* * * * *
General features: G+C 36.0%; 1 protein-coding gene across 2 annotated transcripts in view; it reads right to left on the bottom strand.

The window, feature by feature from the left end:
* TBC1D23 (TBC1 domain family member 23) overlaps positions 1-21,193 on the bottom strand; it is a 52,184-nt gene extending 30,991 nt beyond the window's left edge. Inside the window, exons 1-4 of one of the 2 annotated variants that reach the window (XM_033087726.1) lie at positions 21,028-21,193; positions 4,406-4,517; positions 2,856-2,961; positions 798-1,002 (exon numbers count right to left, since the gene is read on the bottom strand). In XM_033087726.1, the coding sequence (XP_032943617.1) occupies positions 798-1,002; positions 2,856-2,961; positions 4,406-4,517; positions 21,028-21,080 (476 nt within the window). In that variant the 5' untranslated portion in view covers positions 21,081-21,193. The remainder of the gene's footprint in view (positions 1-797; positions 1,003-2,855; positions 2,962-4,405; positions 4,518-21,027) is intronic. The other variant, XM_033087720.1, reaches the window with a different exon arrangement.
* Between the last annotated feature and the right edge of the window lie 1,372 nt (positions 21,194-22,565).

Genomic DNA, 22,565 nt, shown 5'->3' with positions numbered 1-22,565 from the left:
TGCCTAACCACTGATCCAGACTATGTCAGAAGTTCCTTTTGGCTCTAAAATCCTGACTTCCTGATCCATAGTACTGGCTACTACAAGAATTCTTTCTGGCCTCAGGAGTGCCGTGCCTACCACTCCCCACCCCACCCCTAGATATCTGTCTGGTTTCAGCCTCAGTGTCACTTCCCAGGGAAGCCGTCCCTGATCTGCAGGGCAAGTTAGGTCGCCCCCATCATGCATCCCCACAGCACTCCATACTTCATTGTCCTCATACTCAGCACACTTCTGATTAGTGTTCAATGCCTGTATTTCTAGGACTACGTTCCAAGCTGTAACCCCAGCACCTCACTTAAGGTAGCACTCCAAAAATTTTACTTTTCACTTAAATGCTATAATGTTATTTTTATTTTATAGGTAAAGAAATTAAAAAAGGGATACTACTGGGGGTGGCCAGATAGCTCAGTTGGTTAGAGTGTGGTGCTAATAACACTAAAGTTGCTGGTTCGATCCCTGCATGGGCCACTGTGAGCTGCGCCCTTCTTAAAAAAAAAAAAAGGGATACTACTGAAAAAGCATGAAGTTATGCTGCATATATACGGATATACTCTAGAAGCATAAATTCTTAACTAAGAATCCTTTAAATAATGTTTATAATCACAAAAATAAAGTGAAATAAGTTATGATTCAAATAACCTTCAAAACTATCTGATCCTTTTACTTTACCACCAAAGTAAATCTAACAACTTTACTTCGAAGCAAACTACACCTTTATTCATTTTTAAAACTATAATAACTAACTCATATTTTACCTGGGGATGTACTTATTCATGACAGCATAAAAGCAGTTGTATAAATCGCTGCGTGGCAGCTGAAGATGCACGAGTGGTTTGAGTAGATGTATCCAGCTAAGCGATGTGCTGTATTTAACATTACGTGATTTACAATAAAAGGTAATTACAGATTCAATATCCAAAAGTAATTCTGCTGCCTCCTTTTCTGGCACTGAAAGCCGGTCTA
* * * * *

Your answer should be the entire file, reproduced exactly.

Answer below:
General features: G+C 36.0%; 1 protein-coding gene across 2 annotated transcripts in view; it reads right to left on the bottom strand.

The window, feature by feature from the left end:
* TBC1D23 (TBC1 domain family member 23) overlaps positions 1-21,193 on the bottom strand; it is a 52,184-nt gene extending 30,991 nt beyond the window's left edge. Inside the window, exons 1-4 of one of the 2 annotated variants that reach the window (XM_033087726.1) lie at positions 21,028-21,193; positions 4,406-4,517; positions 2,856-2,961; positions 798-1,002 (exon numbers count right to left, since the gene is read on the bottom strand). In XM_033087726.1, the coding sequence (XP_032943617.1) occupies positions 798-1,002; positions 2,856-2,961; positions 4,406-4,517; positions 21,028-21,080 (476 nt within the window). In that variant the 5' untranslated portion in view covers positions 21,081-21,193. The remainder of the gene's footprint in view (positions 1-797; positions 1,003-2,855; positions 2,962-4,405; positions 4,518-21,027) is intronic. The other variant, XM_033087720.1, reaches the window with a different exon arrangement.
* Between the last annotated feature and the right edge of the window lie 1,372 nt (positions 21,194-22,565).

Genomic DNA, 22,565 nt, shown 5'->3' with positions numbered 1-22,565 from the left:
TGCCTAACCACTGATCCAGACTATGTCAGAAGTTCCTTTTGGCTCTAAAATCCTGACTTCCTGATCCATAGTACTGGCTACTACAAGAATTCTTTCTGGCCTCAGGAGTGCCGTGCCTACCACTCCCCACCCCACCCCTAGATATCTGTCTGGTTTCAGCCTCAGTGTCACTTCCCAGGGAAGCCGTCCCTGATCTGCAGGGCAAGTTAGGTCGCCCCCATCATGCATCCCCACAGCACTCCATACTTCATTGTCCTCATACTCAGCACACTTCTGATTAGTGTTCAATGCCTGTATTTCTAGGACTACGTTCCAAGCTGTAACCCCAGCACCTCACTTAAGGTAGCACTCCAAAAATTTTACTTTTCACTTAAATGCTATAATGTTATTTTTATTTTATAGGTAAAGAAATTAAAAAAGGGATACTACTGGGGGTGGCCAGATAGCTCAGTTGGTTAGAGTGTGGTGCTAATAACACTAAAGTTGCTGGTTCGATCCCTGCATGGGCCACTGTGAGCTGCGCCCTTCTTAAAAAAAAAAAAAGGGATACTACTGAAAAAGCATGAAGTTATGCTGCATATATACGGATATACTCTAGAAGCATAAATTCTTAACTAAGAATCCTTTAAATAATGTTTATAATCACAAAAATAAAGTGAAATAAGTTATGATTCAAATAACCTTCAAAACTATCTGATCCTTTTACTTTACCACCAAAGTAAATCTAACAACTTTACTTCGAAGCAAACTACACCTTTATTCATTTTTAAAACTATAATAACTAACTCATATTTTACCTGGGGATGTACTTATTCATGACAGCATAAAAGCAGTTGTATAAATCGCTGCGTGGCAGCTGAAGATGCACGAGTGGTTTGAGTAGATGTATCCAGCTAAGCGATGTGCTGTATTTAACATTACGTGATTTACAATAAAAGGTAATTACAGATTCAATATCCAAAAGTAATTCTGCTGCCTCCTTTTCTGGCACTGAAAGCCGGTCTA